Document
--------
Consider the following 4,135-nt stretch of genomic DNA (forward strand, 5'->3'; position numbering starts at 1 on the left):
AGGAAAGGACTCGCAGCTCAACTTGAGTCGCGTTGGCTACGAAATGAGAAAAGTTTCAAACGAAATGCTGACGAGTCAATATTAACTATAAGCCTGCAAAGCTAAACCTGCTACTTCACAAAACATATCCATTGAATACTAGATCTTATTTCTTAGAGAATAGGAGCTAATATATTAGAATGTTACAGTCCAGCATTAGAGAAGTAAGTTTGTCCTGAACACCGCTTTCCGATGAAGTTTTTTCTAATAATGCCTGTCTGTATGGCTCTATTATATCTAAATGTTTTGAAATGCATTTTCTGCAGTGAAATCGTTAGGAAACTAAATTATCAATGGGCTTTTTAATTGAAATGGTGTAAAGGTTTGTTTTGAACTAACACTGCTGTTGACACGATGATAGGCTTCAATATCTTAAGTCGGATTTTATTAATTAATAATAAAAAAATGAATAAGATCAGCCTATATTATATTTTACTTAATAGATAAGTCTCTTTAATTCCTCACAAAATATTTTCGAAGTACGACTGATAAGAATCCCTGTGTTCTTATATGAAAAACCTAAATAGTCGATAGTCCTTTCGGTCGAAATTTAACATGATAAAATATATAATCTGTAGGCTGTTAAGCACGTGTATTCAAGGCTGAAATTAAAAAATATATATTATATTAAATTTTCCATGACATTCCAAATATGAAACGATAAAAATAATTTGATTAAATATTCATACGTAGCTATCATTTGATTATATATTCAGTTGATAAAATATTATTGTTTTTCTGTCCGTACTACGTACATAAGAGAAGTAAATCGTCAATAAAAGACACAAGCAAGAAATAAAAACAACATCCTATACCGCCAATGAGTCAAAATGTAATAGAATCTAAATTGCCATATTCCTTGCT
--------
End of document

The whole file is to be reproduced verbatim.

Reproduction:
Consider the following 4,135-nt stretch of genomic DNA (forward strand, 5'->3'; position numbering starts at 1 on the left):
AGGAAAGGACTCGCAGCTCAACTTGAGTCGCGTTGGCTACGAAATGAGAAAAGTTTCAAACGAAATGCTGACGAGTCAATATTAACTATAAGCCTGCAAAGCTAAACCTGCTACTTCACAAAACATATCCATTGAATACTAGATCTTATTTCTTAGAGAATAGGAGCTAATATATTAGAATGTTACAGTCCAGCATTAGAGAAGTAAGTTTGTCCTGAACACCGCTTTCCGATGAAGTTTTTTCTAATAATGCCTGTCTGTATGGCTCTATTATATCTAAATGTTTTGAAATGCATTTTCTGCAGTGAAATCGTTAGGAAACTAAATTATCAATGGGCTTTTTAATTGAAATGGTGTAAAGGTTTGTTTTGAACTAACACTGCTGTTGACACGATGATAGGCTTCAATATCTTAAGTCGGATTTTATTAATTAATAATAAAAAAATGAATAAGATCAGCCTATATTATATTTTACTTAATAGATAAGTCTCTTTAATTCCTCACAAAATATTTTCGAAGTACGACTGATAAGAATCCCTGTGTTCTTATATGAAAAACCTAAATAGTCGATAGTCCTTTCGGTCGAAATTTAACATGATAAAATATATAATCTGTAGGCTGTTAAGCACGTGTATTCAAGGCTGAAATTAAAAAATATATATTATATTAAATTTTCCATGACATTCCAAATATGAAACGATAAAAATAATTTGATTAAATATTCATACGTAGCTATCATTTGATTATATATTCAGTTGATAAAATATTATTGTTTTTCTGTCCGTACTACGTACATAAGAGAAGTAAATCGTCAATAAAAGACACAAGCAAGAAATAAAAACAACATCCTATACCGCCAATGAGTCAAAATGTAATAGAATCTAAATTGCCATATTCCTTGCT